Bartholomew Consolidated School Corp. is considering installing stop arm cameras on all of its routed school buses by next fall in hopes of preventing violations and adding the ability to cite violators.
Director of Operations Brett Boezeman, Transportation Manager AJ McKeand and School Resource Officer Sgt. Julie Quesenbery discussed the initiative at Monday’s school board meeting.
According to school officials, 12 out of BCSC’s 120 school buses already have stop arm cameras. Boezeman said the school corporation hopes to make it a full 120 by Aug. 1, with the retrofit taking about six to eight months.
The project also entails other upgrades for buses as needed, including higher video quality and installation of dash cameras. The total cost of the stop arm additions and system upgrades is about $300,000, and the funding request will be made at a later date.
“We’ll bring an additional appropriation for funding of this project here soon, to you,” Boezeman told the school board. “Mr. (Chad) Phillips will help us with that as a cash drawdown from our operations budget to help pay for this.”
Phillips is BCSC’s assistant superintendent of financial services.
According to school officials, stop arm violations occur nearly every day in the local school district. The proposed solution is to install stop arm cameras on all routed school buses.
McKeand said that bus cameras run at all times when the ignition is on. When a violation occurs, the bus driver marks the event on the video recording, which also includes the GPS location, timestamp and bus information for these incidents. The stop arm cameras are able to pick up plate numbers even in the dark, thanks to infrared night vision.
Once marked, video is retrieved from the bus and sent to Quesenbery, along with still shots of the incident, said Boezeman. Quesenbery then runs the plate and sends a citation to the vehicle’s owner. A copy of the citation is also sent to the prosecutor’s office.
Boezeman added that BCSC is already using this process with the buses that already have stop arm cameras.
The announcement of bus camera upgrades comes about five months after the death of 16-year-old Columbus East High School student Lily J. Streeval on Aug. 30. Shiam Sunder Shankara Subramanian, 25, was arrested following Lily’s death. He is accused of attempting to drive around a stopped school bus with warning lights flashing and arm signal extended, court records state. The victim was struck as she was attempting to board the bus, according to court documents.
Formal charges filed against the defendant include leaving the scene of an accident resulting in death or catastrophic injury, a Level 4 felony, and passing a school bus when arm signal is extended causing death, a Level 5 felony.
In Indiana, it is illegal for motorists to pass a bus that is stopped, with red lights flashing and the stop arm extended.
This applies on all roads, with the exception of highways divided by a barrier, such as a cable barrier, concrete wall or grassy median — drivers on those roads only have to stop if traveling in the same direction as the school bus.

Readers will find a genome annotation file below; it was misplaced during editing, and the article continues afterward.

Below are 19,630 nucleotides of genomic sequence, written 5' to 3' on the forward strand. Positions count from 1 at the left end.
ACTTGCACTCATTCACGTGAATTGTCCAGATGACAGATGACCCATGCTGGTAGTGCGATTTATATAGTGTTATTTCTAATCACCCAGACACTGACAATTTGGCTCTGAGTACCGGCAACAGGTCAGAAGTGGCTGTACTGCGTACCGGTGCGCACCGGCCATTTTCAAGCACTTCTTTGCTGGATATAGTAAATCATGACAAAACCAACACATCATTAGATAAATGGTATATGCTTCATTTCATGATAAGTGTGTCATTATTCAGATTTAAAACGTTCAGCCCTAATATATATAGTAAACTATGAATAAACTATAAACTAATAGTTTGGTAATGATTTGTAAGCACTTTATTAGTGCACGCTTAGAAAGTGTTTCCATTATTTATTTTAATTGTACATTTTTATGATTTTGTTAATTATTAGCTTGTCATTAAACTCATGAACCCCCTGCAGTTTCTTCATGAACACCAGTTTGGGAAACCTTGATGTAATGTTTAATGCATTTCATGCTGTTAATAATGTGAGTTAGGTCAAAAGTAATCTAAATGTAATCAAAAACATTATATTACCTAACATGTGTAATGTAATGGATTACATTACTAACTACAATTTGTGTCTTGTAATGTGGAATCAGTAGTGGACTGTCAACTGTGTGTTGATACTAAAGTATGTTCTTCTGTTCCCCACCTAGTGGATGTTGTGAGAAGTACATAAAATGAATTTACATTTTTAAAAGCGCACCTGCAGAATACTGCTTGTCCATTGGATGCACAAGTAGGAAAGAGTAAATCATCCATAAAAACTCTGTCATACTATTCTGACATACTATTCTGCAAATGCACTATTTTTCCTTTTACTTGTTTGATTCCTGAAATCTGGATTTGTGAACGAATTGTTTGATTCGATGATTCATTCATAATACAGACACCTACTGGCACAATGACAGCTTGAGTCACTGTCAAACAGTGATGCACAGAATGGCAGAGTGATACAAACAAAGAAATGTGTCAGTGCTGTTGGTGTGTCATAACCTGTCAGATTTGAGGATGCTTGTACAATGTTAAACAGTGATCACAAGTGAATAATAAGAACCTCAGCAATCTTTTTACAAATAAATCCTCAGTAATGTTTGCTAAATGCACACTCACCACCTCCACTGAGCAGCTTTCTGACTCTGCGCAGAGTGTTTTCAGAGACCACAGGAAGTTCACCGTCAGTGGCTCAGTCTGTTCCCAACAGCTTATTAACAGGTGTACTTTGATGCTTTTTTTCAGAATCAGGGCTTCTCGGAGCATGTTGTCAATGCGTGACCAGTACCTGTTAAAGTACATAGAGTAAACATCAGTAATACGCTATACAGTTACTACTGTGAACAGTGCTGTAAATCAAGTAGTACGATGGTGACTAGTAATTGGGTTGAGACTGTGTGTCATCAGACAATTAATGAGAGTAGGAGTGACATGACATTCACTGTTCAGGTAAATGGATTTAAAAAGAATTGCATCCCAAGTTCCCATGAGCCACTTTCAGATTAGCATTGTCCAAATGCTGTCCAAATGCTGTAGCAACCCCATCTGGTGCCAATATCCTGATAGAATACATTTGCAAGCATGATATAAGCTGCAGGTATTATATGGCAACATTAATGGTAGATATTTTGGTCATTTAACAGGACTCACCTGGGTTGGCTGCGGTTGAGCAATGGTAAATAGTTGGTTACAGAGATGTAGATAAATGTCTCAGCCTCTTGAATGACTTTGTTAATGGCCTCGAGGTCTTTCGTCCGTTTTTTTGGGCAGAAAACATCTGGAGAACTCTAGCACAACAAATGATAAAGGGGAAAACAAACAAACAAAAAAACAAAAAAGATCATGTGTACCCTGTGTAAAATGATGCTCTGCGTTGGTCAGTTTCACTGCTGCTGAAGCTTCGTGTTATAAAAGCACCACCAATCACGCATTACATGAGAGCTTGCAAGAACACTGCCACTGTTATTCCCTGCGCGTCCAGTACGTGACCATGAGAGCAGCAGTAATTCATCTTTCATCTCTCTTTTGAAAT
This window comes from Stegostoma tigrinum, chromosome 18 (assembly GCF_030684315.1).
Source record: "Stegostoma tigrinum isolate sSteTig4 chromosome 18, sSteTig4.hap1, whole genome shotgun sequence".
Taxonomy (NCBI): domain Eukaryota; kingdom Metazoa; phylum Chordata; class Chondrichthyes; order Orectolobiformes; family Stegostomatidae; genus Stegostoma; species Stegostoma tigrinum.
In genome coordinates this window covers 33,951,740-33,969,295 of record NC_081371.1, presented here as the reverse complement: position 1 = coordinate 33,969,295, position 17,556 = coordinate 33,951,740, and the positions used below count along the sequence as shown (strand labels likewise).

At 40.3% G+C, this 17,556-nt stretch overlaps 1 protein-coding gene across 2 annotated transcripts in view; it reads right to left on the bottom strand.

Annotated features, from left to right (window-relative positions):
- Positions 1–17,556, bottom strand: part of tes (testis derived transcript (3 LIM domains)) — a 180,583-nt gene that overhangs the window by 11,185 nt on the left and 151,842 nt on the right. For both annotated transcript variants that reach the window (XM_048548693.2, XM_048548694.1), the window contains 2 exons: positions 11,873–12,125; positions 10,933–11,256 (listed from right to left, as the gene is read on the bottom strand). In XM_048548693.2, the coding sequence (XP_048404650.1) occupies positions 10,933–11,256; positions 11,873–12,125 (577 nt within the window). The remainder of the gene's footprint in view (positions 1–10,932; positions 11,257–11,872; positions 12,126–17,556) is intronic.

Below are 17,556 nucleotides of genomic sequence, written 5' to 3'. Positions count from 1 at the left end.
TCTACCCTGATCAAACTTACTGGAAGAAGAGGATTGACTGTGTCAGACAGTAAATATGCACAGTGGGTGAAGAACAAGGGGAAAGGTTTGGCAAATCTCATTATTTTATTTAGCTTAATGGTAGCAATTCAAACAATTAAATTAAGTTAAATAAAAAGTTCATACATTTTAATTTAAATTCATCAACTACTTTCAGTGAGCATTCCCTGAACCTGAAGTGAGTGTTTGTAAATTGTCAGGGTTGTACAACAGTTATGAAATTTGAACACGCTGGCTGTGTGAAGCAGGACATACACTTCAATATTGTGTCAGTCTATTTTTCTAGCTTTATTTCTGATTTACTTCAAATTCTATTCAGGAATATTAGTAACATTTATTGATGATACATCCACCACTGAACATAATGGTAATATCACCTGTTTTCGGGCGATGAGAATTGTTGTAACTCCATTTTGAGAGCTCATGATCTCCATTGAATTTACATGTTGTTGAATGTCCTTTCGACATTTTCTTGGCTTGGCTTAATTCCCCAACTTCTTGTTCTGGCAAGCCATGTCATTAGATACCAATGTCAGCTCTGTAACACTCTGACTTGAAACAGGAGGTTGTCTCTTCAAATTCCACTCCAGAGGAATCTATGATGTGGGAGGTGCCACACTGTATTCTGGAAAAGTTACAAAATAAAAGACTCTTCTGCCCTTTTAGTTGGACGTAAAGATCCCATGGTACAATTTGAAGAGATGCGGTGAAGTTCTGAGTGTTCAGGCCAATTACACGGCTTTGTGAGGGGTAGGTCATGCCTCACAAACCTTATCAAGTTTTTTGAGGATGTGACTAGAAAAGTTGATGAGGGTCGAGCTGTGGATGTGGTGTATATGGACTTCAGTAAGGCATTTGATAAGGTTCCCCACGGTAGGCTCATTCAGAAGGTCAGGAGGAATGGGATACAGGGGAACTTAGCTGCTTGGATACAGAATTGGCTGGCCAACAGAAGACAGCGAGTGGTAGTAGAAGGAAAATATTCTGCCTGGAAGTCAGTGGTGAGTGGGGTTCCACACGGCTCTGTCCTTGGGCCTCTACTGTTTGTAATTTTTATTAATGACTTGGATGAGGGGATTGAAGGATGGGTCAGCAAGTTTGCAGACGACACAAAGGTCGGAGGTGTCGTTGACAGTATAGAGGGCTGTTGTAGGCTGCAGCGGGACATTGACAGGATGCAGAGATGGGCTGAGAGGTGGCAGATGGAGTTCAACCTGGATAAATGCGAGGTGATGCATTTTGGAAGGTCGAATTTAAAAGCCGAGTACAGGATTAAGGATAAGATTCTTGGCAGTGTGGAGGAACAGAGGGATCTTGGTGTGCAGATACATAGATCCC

Lindsey Holden-Kay, one of the Republican candidates for Bartholomew County prosecutor, spoke up in favor of BCSC’s initiative during the time for public comment at Monday’s meeting.
“In my four years at the Bartholomew County prosecutor’s office, I kind of, by necessity, became the resident expert on trying crashes that resulted in fatalities,” she said. “And I come to you because I don’t think people realize how difficult these cases are to prosecute.”
If the incident does not involve intoxication, the case becomes more difficult, she said. Prosecutors have to show that the law was violated and that there was an element of “criminal negligence.” Having cameras will help officials take the “guesswork” out of the process and aid in both deterrence and enforcement, she said.
“This is not solely a BCSC issue,” Holden-Kay added. “This is a community issue. And as such, other community leaders should be stepping to the plate to help with this, because this initiative really affects all of us.”
When asked if school officials had seen any change in the number of stop arm violations since Lily’s death, Boezeman said that he could not speak to the quantity of infractions that occur in the city and county.
“This school year, however, there seems to be heightened awareness regarding bus stop arms processes within the community, but violations do continue almost daily as our buses cover more than 8,000 miles per day and execute hundreds of loading and unloading stops,” he said.
School officials noted the need for ongoing education to the public on this subject, as some individuals may be confused about when they are required to stop.
Superintendent Jim Roberts also mentioned that he and Boezeman would attend a hearing at the statehouse in Indianapolis to testify in favor of proposed Senate Bill 121. The legislation focuses on penalizing registered owners when their vehicle is used to commit a stop arm violation. Under the bill, the owner would be guilty of a Class B infraction but would have a viable defense if the vehicle was stolen, routinely rented, or provided to the owner’s employees for work purposes.
According to the 2020 Indiana Traffic Safety Annual Report, “The Indiana Department of Education (DOE) annually completes a statewide one-day survey to collect the number of stop arm violations reported in one single day. This number revolves near 2,000 violations daily for the last several years.”